The U.S. Supreme Court on Thursday upheld the rape convictions of three male Air Force members, reversing a ruling from the military’s top court that dismissed their cases.
In an 8-0 decision regarding U.S. v Briggs, the country’s highest court ruled that a five-year statute of limitations does not apply to military rape prosecutions and convictions that occurred between 1986 and 2006.
The court in October heard the arguments in the case, which concerned how rape committed by U.S. service members is prosecuted and punished.
In 2014, Lt. Col. Michael Briggs was sentenced for the 2005 rape of a female service member.
But in a landmark 2018 decision, the Court of Appeals for the Armed Forces broke with precedent to rule that a five-year statute of limitations applied to military rape prosecutions. As a result, Briggs’ conviction was dismissed as were those of two other airmen, Lt. Col. Humphrey Daniels, who raped a woman in 1998, and Master Sgt. Richard Collins, who in 2000 raped an airman.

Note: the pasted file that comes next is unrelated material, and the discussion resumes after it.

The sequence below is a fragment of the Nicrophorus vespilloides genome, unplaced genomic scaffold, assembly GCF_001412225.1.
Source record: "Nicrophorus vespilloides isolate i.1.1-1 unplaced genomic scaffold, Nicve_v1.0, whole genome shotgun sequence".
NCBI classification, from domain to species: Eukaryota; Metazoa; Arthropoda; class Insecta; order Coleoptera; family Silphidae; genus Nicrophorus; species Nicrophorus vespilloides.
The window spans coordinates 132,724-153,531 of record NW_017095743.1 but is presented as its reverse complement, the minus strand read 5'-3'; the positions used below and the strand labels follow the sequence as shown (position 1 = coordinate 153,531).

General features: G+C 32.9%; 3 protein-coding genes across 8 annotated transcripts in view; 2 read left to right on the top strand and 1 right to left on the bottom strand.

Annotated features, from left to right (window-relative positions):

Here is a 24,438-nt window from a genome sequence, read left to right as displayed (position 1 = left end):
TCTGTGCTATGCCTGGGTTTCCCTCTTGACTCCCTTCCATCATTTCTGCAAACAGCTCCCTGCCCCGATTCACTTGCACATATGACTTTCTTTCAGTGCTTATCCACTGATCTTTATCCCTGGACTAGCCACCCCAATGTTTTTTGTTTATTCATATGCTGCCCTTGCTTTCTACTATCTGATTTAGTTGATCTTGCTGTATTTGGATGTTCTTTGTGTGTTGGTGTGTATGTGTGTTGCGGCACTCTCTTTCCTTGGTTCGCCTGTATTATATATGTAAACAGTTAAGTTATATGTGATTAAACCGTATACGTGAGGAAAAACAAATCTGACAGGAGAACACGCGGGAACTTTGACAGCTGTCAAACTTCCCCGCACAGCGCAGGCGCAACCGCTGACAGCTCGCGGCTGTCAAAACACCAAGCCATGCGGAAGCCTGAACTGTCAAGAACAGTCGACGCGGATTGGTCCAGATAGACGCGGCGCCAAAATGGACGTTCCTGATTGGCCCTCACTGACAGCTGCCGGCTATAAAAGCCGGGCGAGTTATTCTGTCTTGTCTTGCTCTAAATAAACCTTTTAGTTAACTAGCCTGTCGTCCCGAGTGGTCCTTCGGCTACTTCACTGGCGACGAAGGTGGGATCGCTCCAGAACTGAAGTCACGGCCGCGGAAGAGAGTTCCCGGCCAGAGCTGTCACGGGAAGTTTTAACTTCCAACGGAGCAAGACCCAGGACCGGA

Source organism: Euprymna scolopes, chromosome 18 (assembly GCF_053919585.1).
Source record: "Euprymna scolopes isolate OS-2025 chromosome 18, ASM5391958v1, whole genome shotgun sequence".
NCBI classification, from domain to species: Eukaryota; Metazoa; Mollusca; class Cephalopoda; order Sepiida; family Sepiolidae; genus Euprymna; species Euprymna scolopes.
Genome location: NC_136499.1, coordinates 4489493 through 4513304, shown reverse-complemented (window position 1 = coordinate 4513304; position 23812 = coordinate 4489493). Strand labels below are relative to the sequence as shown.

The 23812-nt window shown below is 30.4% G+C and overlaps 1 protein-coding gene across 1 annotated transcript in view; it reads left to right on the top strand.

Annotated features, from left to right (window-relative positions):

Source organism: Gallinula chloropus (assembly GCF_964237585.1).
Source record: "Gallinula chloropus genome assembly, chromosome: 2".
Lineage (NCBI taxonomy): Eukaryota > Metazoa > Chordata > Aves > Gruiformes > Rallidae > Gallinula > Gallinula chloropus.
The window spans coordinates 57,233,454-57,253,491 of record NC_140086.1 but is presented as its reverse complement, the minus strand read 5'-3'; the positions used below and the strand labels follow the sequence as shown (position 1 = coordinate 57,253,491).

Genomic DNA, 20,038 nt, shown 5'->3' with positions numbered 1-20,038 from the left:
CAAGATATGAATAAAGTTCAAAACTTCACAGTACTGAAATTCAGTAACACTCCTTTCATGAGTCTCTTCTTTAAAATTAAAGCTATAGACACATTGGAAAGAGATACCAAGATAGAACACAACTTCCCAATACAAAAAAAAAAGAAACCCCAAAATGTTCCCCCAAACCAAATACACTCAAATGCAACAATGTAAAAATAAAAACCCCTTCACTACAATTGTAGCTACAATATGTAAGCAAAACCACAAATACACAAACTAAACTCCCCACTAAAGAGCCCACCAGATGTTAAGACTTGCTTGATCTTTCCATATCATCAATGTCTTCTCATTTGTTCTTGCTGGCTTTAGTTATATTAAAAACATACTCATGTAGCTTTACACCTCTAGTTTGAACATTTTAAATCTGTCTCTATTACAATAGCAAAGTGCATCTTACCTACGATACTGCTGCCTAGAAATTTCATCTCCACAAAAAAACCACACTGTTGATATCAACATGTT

Up until then, the U.S. Military Code had no statute of limitations on rape claims.
Thursday’s ruling overturned the lower court’s decision, with the justices finding that the military code weighed “heavily in favor of the government’s interpretation” to prosecute rape claims going back to the 1980s.
“Today's opinion was a huge win for military rape survivors,” retired Air Force Col. Don Christensen, the president of Protect Our Defenders, an advocacy group for victims of sexual assault in the military, said in a statement.
“The unanimous nature of this opinion is a testament of just how wrong the lower court's opinion was. Justice has been restored for three survivors and hope has been restored for countless others.”